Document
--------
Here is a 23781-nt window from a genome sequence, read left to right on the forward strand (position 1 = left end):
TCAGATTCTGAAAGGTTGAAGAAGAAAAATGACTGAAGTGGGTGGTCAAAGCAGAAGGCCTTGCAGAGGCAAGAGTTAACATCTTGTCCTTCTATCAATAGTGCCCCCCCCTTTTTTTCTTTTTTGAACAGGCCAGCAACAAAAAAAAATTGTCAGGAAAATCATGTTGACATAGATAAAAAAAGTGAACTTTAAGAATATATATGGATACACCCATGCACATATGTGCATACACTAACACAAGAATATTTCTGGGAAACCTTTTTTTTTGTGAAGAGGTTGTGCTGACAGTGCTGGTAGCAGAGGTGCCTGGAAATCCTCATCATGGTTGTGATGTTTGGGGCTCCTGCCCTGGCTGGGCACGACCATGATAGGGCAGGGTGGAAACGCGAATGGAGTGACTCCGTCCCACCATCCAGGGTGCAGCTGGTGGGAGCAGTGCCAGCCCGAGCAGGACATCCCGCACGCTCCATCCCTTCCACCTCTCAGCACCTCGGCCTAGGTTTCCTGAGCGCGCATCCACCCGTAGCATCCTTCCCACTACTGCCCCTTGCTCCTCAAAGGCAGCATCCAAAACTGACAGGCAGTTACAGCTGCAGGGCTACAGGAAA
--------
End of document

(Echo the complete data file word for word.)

Here is a 23781-nt window from a genome sequence, read left to right on the forward strand (position 1 = left end):
TCAGATTCTGAAAGGTTGAAGAAGAAAAATGACTGAAGTGGGTGGTCAAAGCAGAAGGCCTTGCAGAGGCAAGAGTTAACATCTTGTCCTTCTATCAATAGTGCCCCCCCCTTTTTTTCTTTTTTGAACAGGCCAGCAACAAAAAAAAATTGTCAGGAAAATCATGTTGACATAGATAAAAAAAGTGAACTTTAAGAATATATATGGATACACCCATGCACATATGTGCATACACTAACACAAGAATATTTCTGGGAAACCTTTTTTTTTGTGAAGAGGTTGTGCTGACAGTGCTGGTAGCAGAGGTGCCTGGAAATCCTCATCATGGTTGTGATGTTTGGGGCTCCTGCCCTGGCTGGGCACGACCATGATAGGGCAGGGTGGAAACGCGAATGGAGTGACTCCGTCCCACCATCCAGGGTGCAGCTGGTGGGAGCAGTGCCAGCCCGAGCAGGACATCCCGCACGCTCCATCCCTTCCACCTCTCAGCACCTCGGCCTAGGTTTCCTGAGCGCGCATCCACCCGTAGCATCCTTCCCACTACTGCCCCTTGCTCCTCAAAGGCAGCATCCAAAACTGACAGGCAGTTACAGCTGCAGGGCTACAGGAAA